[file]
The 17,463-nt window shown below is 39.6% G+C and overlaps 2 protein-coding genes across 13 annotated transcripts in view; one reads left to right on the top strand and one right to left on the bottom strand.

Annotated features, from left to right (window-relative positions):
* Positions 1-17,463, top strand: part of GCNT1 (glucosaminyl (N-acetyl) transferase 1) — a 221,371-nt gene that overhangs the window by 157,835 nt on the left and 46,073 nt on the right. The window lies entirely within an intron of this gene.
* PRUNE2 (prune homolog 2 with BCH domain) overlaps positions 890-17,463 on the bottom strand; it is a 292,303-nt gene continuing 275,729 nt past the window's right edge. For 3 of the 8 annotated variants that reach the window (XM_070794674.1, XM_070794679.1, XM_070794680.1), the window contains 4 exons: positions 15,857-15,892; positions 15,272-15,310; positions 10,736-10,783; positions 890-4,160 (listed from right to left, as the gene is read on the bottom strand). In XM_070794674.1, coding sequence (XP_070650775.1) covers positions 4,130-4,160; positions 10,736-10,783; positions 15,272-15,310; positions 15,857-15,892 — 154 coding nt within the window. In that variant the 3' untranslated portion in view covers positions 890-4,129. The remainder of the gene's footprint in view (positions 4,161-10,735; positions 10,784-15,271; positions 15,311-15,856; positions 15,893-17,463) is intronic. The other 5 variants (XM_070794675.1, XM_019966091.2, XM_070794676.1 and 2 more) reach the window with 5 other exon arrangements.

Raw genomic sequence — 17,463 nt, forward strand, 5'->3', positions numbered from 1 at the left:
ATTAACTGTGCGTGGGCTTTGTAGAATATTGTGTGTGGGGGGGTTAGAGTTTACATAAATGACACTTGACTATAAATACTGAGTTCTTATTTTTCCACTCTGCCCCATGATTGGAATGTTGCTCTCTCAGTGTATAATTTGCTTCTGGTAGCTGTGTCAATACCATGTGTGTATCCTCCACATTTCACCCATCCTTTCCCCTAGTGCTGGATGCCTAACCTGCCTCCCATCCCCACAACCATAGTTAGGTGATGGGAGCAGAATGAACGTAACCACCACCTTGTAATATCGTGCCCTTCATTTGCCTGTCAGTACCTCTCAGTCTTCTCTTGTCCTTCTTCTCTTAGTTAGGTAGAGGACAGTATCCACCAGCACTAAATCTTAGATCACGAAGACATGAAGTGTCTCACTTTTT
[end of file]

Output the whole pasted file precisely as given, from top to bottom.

The 17,463-nt window shown below is 39.6% G+C and overlaps 2 protein-coding genes across 13 annotated transcripts in view; one reads left to right on the top strand and one right to left on the bottom strand.

Annotated features, from left to right (window-relative positions):
* Positions 1-17,463, top strand: part of GCNT1 (glucosaminyl (N-acetyl) transferase 1) — a 221,371-nt gene that overhangs the window by 157,835 nt on the left and 46,073 nt on the right. The window lies entirely within an intron of this gene.
* PRUNE2 (prune homolog 2 with BCH domain) overlaps positions 890-17,463 on the bottom strand; it is a 292,303-nt gene continuing 275,729 nt past the window's right edge. For 3 of the 8 annotated variants that reach the window (XM_070794674.1, XM_070794679.1, XM_070794680.1), the window contains 4 exons: positions 15,857-15,892; positions 15,272-15,310; positions 10,736-10,783; positions 890-4,160 (listed from right to left, as the gene is read on the bottom strand). In XM_070794674.1, coding sequence (XP_070650775.1) covers positions 4,130-4,160; positions 10,736-10,783; positions 15,272-15,310; positions 15,857-15,892 — 154 coding nt within the window. In that variant the 3' untranslated portion in view covers positions 890-4,129. The remainder of the gene's footprint in view (positions 4,161-10,735; positions 10,784-15,271; positions 15,311-15,856; positions 15,893-17,463) is intronic. The other 5 variants (XM_070794675.1, XM_019966091.2, XM_070794676.1 and 2 more) reach the window with 5 other exon arrangements.

Raw genomic sequence — 17,463 nt, forward strand, 5'->3', positions numbered from 1 at the left:
ATTAACTGTGCGTGGGCTTTGTAGAATATTGTGTGTGGGGGGGTTAGAGTTTACATAAATGACACTTGACTATAAATACTGAGTTCTTATTTTTCCACTCTGCCCCATGATTGGAATGTTGCTCTCTCAGTGTATAATTTGCTTCTGGTAGCTGTGTCAATACCATGTGTGTATCCTCCACATTTCACCCATCCTTTCCCCTAGTGCTGGATGCCTAACCTGCCTCCCATCCCCACAACCATAGTTAGGTGATGGGAGCAGAATGAACGTAACCACCACCTTGTAATATCGTGCCCTTCATTTGCCTGTCAGTACCTCTCAGTCTTCTCTTGTCCTTCTTCTCTTAGTTAGGTAGAGGACAGTATCCACCAGCACTAAATCTTAGATCACGAAGACATGAAGTGTCTCACTTTTT